Kirsten Greenidge’s deeply flawed but endlessly charming characters in MILK LIKE SUGAR (@ BCA through Feb. 27th) win over your heart even as you hope against hope they won’t repeat the mistakes of an earlier generation. Greenidge’s dialogue just melts in their mouths and bounces against our eardrums, as three bright high school girls pledge to be friends forever, sharing birthdays, shopping, tattoos and, sadly, pregnancy.
Greenidge was inspired by news headlines a couple of years back which reported that students at Gloucester High had joined a “pregnancy pact.” The rumors were false but the idea for a play stuck. The three teenagers in MILK LIKE SUGAR know what’s trending on the net. They know a “Coach bag” is high on “the list” of what’s in. So are tattoos and clubbing. Even old school magazines like Vogue pitch to teenagers now, with page after page of models with tattoos and expensive handbags, not to mention the flagrant influences in pop music and on television.
What these sixteen year olds don’t know is the sobering side of motherhood. Their emotions are overwhelmed by outrageous notions of baby showers and oodles of gifts. The future for them means a newer version of an iphone. They think a baby will provide unconditional love: Talisha (Shazi Raja) says it outright. “What else we got?”
College isn’t even on the table for economic reasons and when a classmate voices his plan to get an education (with good grades and financial aid), Annie (Jasmine Carmichael) doesn’t believe him. And she doesn’t heed his warning about getting pregnant. Even Annie’s mother (Ramona Lisa Alexander) tries, having been there herself. Why isn’t anyone getting through? A teenage brain is developing. It doesn’t have impulse control… and Greenidge doesn’t offer up any rosy, “feel good” solutions… but she does give us hope. There’s always hope.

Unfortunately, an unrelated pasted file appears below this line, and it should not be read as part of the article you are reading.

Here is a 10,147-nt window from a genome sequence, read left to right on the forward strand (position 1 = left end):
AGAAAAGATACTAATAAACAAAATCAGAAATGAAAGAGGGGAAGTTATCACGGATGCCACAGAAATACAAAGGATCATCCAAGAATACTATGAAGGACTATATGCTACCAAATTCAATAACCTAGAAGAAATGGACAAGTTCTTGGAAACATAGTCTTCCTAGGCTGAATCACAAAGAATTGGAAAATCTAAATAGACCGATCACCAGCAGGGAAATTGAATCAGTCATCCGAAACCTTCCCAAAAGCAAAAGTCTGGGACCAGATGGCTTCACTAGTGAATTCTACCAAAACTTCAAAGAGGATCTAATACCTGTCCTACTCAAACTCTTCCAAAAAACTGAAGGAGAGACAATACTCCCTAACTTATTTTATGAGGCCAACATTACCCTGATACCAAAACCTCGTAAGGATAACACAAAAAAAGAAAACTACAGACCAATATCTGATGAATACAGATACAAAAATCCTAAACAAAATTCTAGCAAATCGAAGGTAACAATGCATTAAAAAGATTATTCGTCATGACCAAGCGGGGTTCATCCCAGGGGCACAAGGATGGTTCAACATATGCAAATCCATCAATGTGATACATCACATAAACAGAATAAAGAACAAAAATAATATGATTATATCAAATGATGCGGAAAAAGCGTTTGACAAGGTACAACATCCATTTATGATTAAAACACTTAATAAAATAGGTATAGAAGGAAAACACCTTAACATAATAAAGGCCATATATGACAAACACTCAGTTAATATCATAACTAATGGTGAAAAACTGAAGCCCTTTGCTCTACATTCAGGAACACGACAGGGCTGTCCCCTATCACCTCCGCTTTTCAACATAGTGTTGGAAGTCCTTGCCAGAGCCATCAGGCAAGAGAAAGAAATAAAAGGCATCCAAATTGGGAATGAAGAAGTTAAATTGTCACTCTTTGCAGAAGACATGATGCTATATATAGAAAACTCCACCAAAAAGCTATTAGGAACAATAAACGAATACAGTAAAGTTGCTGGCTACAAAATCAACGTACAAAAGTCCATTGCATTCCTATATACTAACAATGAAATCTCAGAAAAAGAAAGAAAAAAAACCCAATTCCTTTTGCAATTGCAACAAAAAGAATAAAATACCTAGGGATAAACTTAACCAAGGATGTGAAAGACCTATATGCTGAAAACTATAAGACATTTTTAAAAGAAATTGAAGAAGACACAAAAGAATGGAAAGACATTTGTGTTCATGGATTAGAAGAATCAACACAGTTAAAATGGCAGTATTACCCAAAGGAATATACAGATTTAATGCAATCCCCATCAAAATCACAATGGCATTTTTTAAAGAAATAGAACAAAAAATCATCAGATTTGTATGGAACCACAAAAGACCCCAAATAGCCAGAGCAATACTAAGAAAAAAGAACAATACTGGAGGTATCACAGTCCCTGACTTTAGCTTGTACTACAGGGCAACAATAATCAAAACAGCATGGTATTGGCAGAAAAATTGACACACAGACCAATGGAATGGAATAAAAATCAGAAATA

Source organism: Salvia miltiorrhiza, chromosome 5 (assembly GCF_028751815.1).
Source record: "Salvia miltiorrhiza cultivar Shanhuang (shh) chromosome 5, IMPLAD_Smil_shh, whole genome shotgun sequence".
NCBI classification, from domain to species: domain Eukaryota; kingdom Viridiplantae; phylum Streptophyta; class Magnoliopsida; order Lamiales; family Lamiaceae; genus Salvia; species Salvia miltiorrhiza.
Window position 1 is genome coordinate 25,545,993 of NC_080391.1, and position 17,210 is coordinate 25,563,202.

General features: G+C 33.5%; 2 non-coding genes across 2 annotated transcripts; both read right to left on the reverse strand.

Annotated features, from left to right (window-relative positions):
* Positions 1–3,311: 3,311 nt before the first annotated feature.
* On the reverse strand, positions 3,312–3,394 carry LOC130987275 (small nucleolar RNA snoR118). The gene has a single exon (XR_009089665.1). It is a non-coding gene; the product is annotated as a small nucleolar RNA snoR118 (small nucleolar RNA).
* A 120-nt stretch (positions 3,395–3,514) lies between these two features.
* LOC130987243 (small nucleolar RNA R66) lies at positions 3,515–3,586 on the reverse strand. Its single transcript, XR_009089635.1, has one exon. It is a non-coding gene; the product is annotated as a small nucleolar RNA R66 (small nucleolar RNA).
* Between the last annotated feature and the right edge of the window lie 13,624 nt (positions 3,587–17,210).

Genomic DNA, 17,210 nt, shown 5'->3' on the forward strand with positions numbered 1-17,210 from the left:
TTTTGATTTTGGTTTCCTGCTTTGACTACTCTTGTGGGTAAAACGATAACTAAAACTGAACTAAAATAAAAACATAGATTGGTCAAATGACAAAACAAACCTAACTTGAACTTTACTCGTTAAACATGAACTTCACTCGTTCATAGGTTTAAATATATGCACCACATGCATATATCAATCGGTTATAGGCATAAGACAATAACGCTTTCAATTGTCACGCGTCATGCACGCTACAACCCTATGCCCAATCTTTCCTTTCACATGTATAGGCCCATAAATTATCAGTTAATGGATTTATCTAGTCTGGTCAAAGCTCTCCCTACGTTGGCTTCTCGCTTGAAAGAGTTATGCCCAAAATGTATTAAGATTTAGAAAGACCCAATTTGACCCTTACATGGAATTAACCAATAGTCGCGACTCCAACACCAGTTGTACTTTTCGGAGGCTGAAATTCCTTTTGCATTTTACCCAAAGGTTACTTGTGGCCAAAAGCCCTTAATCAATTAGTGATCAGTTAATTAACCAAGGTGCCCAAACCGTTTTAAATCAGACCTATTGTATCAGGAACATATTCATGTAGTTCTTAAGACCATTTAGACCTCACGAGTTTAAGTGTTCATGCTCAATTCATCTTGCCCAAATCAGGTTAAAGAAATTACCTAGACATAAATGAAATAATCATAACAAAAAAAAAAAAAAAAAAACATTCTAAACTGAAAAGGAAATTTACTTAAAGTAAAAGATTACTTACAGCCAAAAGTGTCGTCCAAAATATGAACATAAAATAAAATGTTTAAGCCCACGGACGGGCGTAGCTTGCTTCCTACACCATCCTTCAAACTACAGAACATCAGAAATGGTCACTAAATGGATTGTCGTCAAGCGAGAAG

The best thing Greenidge gives us is a delightful window into popular culture. These are good girls, smart girls. They’re not into drugs. They drink a little but that’s not what drives them. They want something out of life. They just don’t know how to get it. Greenidge’s play doesn’t feel like a cautionary tale. It doesn’t feel like we’re watching a train wreck. We’re in on their spontaneity and their joyous, hilarious (but shortsighted) innocence.
Booker T. Washington famously said that “Character is power.” These girls have character to spare. They just don’t recognize their power. Greenidge creates powerful characters all around, like Alexander’s stressed-to-the-max mother who takes righteous umbrage at Shanae Burch’s evangelical pronouncement, “Jesus will provide.” Her reaction is priceless and so are the performances of Raja, Carmichael and Carolina Sanchez in director Bevin O’Gara’s hip, hopping, heartbreaking production.